Militants Plead Guilty In Plan To Bomb London Stock Exchange

Four Islamic militants, all British citizens, admitted involvement on Wednesday in a conspiracy inspired by Al Qaeda to place a bomb in the toilets of the London Stock Exchange, with the hope that the multistory building would catch fire. Five other men involved in a wider terrorist conspiracy pleaded guilty to lesser charges.

Militants Plead Guilty In Plan To Bomb London Stock ExchangeFour Islamic militants, all British citizens, admitted involvement on Wednesday in a conspiracy inspired by Al Qaeda to place a bomb in the toilets of the London Stock Exchange, with the hope that the multistory building would catch fire. Five other men involved in a wider terrorist conspiracy pleaded guilty to lesser charges.

Prosecutors said the stock exchange plot was foiled by the arrests of the nine men, all with family origins in Bangladesh or Pakistan, in December 2010 at their homes in London, Cardiff and the Midlands town of Stoke-on-Trent. They said the men’s plans were discovered after undercover counterterrorism officers tailed them as they surveyed London tourist attractions and tracked their conversations through secret electronic monitoring devices planted in their homes, cars and computers.

Big Ben, Westminster Abbey and the United States Embassy were among the targets scouted or considered by the men, the court was told. Others included the home of the London mayor, two rabbis and the London Eye, a 440-foot Ferris wheel towering above the River Thames.

The case was part of Britain’s long-running battle against terrorist plots involving militants born or living in Britain since the bombings on July 7, 2005, that killed 52 people, plus four bombers, on three London subway trains and a bus.

The outcome was taken by British counterterrorism experts as a triumph for the elaborate electronic surveillance techniques deployed by the country’s web of intelligence and security agencies. But the case also served as a warning of potential threats as London prepares a security force of nearly 25,000 men and women, including troops, to protect the 2012 summer Olympic Games, which begin in July.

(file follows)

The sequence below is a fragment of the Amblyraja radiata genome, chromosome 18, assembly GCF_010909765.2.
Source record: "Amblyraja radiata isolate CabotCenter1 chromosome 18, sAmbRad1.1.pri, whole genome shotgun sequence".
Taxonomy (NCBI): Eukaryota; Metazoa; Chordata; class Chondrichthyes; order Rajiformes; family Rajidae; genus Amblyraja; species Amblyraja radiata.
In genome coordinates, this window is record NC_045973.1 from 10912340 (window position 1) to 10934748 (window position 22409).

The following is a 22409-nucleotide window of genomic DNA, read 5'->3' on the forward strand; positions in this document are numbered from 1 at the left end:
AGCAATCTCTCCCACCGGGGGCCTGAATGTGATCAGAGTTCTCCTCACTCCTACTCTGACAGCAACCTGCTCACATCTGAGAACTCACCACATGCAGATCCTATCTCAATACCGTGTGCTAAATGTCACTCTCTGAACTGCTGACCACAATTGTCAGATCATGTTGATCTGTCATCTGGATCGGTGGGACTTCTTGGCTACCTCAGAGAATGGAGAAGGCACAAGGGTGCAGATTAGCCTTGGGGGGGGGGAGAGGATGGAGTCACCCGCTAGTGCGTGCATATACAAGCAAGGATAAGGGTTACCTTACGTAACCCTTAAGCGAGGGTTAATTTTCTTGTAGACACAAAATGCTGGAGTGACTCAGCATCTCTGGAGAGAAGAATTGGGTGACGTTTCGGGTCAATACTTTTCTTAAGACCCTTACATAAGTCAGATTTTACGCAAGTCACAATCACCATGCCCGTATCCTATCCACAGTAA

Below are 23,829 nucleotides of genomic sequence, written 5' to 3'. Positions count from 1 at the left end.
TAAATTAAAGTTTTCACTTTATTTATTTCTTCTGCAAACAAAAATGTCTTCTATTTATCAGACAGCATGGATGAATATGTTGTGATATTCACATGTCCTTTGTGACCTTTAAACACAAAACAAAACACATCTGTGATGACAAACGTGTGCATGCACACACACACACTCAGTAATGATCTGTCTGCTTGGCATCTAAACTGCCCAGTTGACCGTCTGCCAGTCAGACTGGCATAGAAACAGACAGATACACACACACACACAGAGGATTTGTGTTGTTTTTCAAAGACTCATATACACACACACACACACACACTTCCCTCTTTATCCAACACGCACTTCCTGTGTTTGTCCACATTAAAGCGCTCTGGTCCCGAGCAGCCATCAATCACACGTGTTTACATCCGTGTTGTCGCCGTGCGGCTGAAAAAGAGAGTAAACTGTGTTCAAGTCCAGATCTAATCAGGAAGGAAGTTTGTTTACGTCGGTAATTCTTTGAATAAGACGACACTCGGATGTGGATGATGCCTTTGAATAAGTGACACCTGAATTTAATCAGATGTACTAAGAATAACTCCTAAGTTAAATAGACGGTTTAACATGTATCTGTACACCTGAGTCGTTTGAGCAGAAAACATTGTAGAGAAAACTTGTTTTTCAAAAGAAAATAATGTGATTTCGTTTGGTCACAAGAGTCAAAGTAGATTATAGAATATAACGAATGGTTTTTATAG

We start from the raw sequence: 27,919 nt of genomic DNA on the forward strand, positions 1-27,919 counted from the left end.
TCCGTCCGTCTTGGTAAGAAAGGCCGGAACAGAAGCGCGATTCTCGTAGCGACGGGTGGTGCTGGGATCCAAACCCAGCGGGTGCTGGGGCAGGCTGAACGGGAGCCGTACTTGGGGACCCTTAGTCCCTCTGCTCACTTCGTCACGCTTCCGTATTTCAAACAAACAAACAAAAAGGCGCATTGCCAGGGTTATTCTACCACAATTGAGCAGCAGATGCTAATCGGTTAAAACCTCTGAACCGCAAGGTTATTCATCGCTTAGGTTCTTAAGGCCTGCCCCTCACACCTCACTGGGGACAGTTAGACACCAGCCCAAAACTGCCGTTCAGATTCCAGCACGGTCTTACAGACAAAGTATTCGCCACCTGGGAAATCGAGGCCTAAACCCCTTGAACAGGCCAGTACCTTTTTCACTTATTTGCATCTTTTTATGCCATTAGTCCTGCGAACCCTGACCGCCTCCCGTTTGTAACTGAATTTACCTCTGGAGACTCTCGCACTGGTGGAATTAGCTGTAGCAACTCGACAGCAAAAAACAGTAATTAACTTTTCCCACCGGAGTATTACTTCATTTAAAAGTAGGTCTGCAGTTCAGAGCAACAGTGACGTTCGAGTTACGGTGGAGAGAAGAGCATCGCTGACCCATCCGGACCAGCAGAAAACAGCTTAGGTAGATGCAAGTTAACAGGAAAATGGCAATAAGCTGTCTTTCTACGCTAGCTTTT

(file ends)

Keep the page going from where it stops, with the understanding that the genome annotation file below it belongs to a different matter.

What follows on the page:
The nine had been set to plead innocent to terrorism charges but changed their pleas to guilty at the last minute when the judge warned them of heavy sentences, including up to 13 and a half years for the man suspected of being the ringleader, if the case went to a prolonged trial. By pleading guilty, legal experts said, the men made themselves eligible for a “discount” of as much as 10 percent in their prison terms when sentenced next week.

For years, Britain’s top counterterrorism officials have been warning of what they called a network of Islamic terrorist cells across the country, and saying that the security agencies, despite major increases in financing and staff, lack the resources to track them all. Bob Quick, a former head of counterterrorism at Scotland Yard, said in a BBC radio interview that the plot “serves to remind us that there are still people out in the country contemplating and capable of carrying out terrorist attacks on innocent people.”

But other experts said that the arrests and convictions of the men showed the vast improvements in British methods of hunting down would-be terrorists.

Alexander Carlile, a member of the House of Lords and formerly the government’s independent reviewer of counterterrorism legislation, said the tracking of the militants in the stock exchange plot had been “an excellent example of the surveillance and interception capabilities of British intelligence, as good as and probably better than any other country in the world.”

But he added, “We must not cease for one moment to be vigilant about the dangers of terrorism, particularly in this Olympic year.”

Much of Britain’s covert electronic listening, code-breaking and surveillance is conducted by an institution called Government Communications Headquarters, known as GCHQ, run in close collaboration with the National Security Agency in the United States. GCHQ is one of three British intelligence agencies, along with the domestic MI5 security agency and the overseas MI6 secret intelligence service. GCHQ’s operations are conducted mainly from its headquarters at the entrance to the spa town of Cheltenham, where most of the agency’s 5,500 staff members work, according to its Web site.

The militants involved in the case that went to court on Wednesday met through their affiliations with Islamic groups, prosecutors said, and communicated via Internet and cellphone. They also met in public places, like parks, where they believed official surveillance would be more difficult, unaware that undercover agents were scrutinizing their movements.

Mohammed Chowdhury, 21, and Shah Rahman, 28, both of Bangladeshi descent and from London, together with two militants from Wales, Gurukanth Desai, 30, and Abdul Miah, 25, admitted planning to plant a bomb at the London Stock Exchange “with the obvious attendant risk but without any intention to cause death or even injury but with the intention to terrorize, damage property and to cause economic damage,” said Christopher Blaxland, a lawyer acting for Mr. Chowdhury.

The nine were arrested before they had set a date for attacks or built bombs, the prosecution said. Though not members of Al Qaeda, they were inspired by the anti-Western tirades of Anwar al-Awlaki, the American jihadist killed by an American drone strike in Yemen in September, said Andrew Edis, a prosecution lawyer.

Counterterrorism officials found the men in possession of a Qaeda magazine containing an article titled: “Make A Bomb In The Kitchen Of Your Mom,” the prosecution said.